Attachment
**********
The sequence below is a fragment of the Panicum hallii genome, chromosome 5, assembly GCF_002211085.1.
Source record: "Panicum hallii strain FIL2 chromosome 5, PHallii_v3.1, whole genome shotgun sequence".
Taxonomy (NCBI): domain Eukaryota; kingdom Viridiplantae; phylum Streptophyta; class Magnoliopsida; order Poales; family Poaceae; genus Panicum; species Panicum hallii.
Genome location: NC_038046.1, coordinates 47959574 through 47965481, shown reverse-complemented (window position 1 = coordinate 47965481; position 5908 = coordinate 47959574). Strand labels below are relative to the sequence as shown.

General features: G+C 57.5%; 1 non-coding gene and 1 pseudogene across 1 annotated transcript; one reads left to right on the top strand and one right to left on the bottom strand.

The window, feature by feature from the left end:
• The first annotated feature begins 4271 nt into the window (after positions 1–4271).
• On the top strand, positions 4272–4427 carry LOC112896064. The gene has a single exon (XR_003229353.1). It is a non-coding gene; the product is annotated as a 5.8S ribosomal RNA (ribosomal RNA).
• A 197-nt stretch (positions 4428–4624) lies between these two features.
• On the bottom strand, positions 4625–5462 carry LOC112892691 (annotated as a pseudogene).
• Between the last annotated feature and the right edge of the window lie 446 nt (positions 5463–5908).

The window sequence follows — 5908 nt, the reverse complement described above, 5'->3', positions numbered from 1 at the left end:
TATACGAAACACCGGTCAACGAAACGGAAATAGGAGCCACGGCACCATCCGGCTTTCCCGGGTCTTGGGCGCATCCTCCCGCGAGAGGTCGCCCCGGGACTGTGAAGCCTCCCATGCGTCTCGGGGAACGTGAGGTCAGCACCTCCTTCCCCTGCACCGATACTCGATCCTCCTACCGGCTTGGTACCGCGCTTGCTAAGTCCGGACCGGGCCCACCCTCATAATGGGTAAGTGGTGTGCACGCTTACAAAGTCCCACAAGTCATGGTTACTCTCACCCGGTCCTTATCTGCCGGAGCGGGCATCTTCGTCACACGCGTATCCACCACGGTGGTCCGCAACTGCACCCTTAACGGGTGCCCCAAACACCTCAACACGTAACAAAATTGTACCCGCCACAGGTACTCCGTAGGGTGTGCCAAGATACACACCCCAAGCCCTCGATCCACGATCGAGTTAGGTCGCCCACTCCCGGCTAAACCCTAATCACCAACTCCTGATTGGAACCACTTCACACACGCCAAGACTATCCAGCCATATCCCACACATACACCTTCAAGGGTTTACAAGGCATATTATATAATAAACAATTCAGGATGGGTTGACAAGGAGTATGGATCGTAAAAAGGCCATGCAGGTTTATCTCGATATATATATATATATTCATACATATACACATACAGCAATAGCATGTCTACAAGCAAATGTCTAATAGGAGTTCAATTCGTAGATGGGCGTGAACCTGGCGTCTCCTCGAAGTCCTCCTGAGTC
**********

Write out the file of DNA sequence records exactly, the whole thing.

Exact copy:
The sequence below is a fragment of the Panicum hallii genome, chromosome 5, assembly GCF_002211085.1.
Source record: "Panicum hallii strain FIL2 chromosome 5, PHallii_v3.1, whole genome shotgun sequence".
Taxonomy (NCBI): domain Eukaryota; kingdom Viridiplantae; phylum Streptophyta; class Magnoliopsida; order Poales; family Poaceae; genus Panicum; species Panicum hallii.
Genome location: NC_038046.1, coordinates 47959574 through 47965481, shown reverse-complemented (window position 1 = coordinate 47965481; position 5908 = coordinate 47959574). Strand labels below are relative to the sequence as shown.

General features: G+C 57.5%; 1 non-coding gene and 1 pseudogene across 1 annotated transcript; one reads left to right on the top strand and one right to left on the bottom strand.

The window, feature by feature from the left end:
• The first annotated feature begins 4271 nt into the window (after positions 1–4271).
• On the top strand, positions 4272–4427 carry LOC112896064. The gene has a single exon (XR_003229353.1). It is a non-coding gene; the product is annotated as a 5.8S ribosomal RNA (ribosomal RNA).
• A 197-nt stretch (positions 4428–4624) lies between these two features.
• On the bottom strand, positions 4625–5462 carry LOC112892691 (annotated as a pseudogene).
• Between the last annotated feature and the right edge of the window lie 446 nt (positions 5463–5908).

The window sequence follows — 5908 nt, the reverse complement described above, 5'->3', positions numbered from 1 at the left end:
TATACGAAACACCGGTCAACGAAACGGAAATAGGAGCCACGGCACCATCCGGCTTTCCCGGGTCTTGGGCGCATCCTCCCGCGAGAGGTCGCCCCGGGACTGTGAAGCCTCCCATGCGTCTCGGGGAACGTGAGGTCAGCACCTCCTTCCCCTGCACCGATACTCGATCCTCCTACCGGCTTGGTACCGCGCTTGCTAAGTCCGGACCGGGCCCACCCTCATAATGGGTAAGTGGTGTGCACGCTTACAAAGTCCCACAAGTCATGGTTACTCTCACCCGGTCCTTATCTGCCGGAGCGGGCATCTTCGTCACACGCGTATCCACCACGGTGGTCCGCAACTGCACCCTTAACGGGTGCCCCAAACACCTCAACACGTAACAAAATTGTACCCGCCACAGGTACTCCGTAGGGTGTGCCAAGATACACACCCCAAGCCCTCGATCCACGATCGAGTTAGGTCGCCCACTCCCGGCTAAACCCTAATCACCAACTCCTGATTGGAACCACTTCACACACGCCAAGACTATCCAGCCATATCCCACACATACACCTTCAAGGGTTTACAAGGCATATTATATAATAAACAATTCAGGATGGGTTGACAAGGAGTATGGATCGTAAAAAGGCCATGCAGGTTTATCTCGATATATATATATATATTCATACATATACACATACAGCAATAGCATGTCTACAAGCAAATGTCTAATAGGAGTTCAATTCGTAGATGGGCGTGAACCTGGCGTCTCCTCGAAGTCCTCCTGAGTC